Those are just some examples of potential PPP cases we have seen and often filed. If you know someone who obtained PPP funds to which they were not entitled, call us for a free evaluation.
How Can I Tell If My Employer Committed PPP Fraud?
The easiest way to determine if your employer committed PPP fraud is to call us and explain why you suspect that might have happened. Fraud on the Paycheck Protection Program was so prevalent that there are too many ways the fraud could have occurred to list them all here, but we have listed some examples below, as well as whether they make good or bad False Claims Act cases.
First things first, you need to know if your employer actually received a PPP loan, what it reported, and whether it was forgiven. You can find this information on websites such as ProPublica.
Once you have that, you can decide whether the company reported something that gives you pause. Sometimes the evidence of the fraud is clear. For example, if you went to work in 2020 and saw 1,000 coworkers, but the PPP data says they applied for a loan with a claim of 500 employees, that is probably worth looking into. There are good reasons (maybe most of those employees are 1099 contractors, or maybe they were eligible under a different standard for up to 500 employees), and there are bad reasons, i.e., lying to get the loan approved.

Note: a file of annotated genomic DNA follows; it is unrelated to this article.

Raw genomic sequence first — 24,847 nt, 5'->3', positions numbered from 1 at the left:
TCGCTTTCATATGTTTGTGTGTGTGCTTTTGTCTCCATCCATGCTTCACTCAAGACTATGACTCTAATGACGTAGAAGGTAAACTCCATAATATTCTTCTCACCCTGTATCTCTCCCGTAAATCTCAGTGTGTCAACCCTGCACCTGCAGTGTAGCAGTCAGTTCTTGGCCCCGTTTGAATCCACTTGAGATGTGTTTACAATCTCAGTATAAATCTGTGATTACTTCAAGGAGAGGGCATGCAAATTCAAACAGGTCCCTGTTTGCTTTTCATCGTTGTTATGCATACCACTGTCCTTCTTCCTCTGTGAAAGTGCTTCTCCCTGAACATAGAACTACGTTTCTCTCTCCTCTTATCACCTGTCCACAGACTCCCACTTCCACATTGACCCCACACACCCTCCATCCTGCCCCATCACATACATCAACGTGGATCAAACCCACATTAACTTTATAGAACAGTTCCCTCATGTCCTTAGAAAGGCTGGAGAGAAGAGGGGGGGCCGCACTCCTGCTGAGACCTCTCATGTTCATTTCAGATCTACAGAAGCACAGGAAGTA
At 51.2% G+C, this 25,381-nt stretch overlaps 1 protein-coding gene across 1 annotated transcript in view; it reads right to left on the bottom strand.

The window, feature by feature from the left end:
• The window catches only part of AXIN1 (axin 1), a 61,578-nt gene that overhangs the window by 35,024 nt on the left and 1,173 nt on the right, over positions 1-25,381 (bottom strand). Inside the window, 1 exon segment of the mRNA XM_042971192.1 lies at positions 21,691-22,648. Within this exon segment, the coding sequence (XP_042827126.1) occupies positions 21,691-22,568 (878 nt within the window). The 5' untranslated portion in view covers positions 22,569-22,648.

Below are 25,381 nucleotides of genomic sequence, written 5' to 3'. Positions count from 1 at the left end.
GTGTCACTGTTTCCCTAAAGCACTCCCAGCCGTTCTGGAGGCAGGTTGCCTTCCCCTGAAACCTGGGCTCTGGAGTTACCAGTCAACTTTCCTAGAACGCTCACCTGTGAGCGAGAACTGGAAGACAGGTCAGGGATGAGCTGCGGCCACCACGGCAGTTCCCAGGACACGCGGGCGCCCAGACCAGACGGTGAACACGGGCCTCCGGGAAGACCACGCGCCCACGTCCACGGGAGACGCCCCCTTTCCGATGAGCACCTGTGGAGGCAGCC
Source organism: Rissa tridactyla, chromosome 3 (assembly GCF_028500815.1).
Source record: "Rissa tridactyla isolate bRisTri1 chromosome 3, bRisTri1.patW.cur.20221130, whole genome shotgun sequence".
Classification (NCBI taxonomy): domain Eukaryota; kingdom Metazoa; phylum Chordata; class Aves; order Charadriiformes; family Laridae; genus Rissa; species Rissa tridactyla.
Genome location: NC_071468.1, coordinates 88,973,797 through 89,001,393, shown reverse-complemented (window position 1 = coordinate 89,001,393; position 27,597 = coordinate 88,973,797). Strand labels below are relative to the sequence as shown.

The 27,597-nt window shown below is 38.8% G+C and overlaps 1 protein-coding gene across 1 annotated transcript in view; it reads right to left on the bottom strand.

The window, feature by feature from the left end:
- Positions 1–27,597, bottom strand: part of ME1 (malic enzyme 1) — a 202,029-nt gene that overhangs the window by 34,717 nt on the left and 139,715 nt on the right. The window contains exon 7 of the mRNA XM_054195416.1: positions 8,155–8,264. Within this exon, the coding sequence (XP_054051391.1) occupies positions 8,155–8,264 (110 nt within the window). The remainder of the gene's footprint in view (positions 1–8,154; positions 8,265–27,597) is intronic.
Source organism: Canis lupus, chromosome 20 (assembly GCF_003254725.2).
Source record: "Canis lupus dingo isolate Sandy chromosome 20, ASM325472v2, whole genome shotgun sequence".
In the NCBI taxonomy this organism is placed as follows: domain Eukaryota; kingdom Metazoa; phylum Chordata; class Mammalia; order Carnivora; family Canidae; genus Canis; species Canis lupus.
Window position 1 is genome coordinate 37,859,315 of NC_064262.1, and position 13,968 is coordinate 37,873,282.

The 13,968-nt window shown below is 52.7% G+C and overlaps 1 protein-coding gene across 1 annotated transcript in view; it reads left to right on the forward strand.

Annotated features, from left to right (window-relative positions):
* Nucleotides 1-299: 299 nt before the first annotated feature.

From there, consider what evidence you can access, such as payroll records, P&L statements, pictures of the Lamborghini the owner purchased that year, etc.
How Do I Report PPP Fraud?
PPP fraud claims can also be reported to the Department of Justice via a FIRREA notification. These penalties are often applied to PPP fraudsters who did not receive loan forgiveness. This should be done with the FCA lawsuit to maximize your reward.
How Much Time Do Whistleblowers Have to Report PPP Fraud?
The False Claims Act generally has a statute of limitations of six years from the date of the fraud (which could be the date of the application or the date of the forgiveness application, depending on what the fraud is), but Congress passed a law saying that PPP fraud can be prosecuted for up to ten years from the violation. Whether that will eventually apply to FCA cases remains to be seen.
Can my Employer Retaliate Against Me if I Report Suspected PPP Fraud?
Because PPP fraud reporting falls under the False Claims Act, you likely will have the same protections under the FCA as any other whistleblower. Look at our page on Whistleblower Retaliation for more information.
Get A Complimentary Evaluation From A Government Fraud Attorney
Ultimately, you can’t find out whether the perceived fraud is actual fraud until you file and put the government on the case. Sometimes it works out, but often it doesn’t. If you believe you have spotted an outlier in the data, contact our PPP fraud whistleblower lawyers for a free consultation.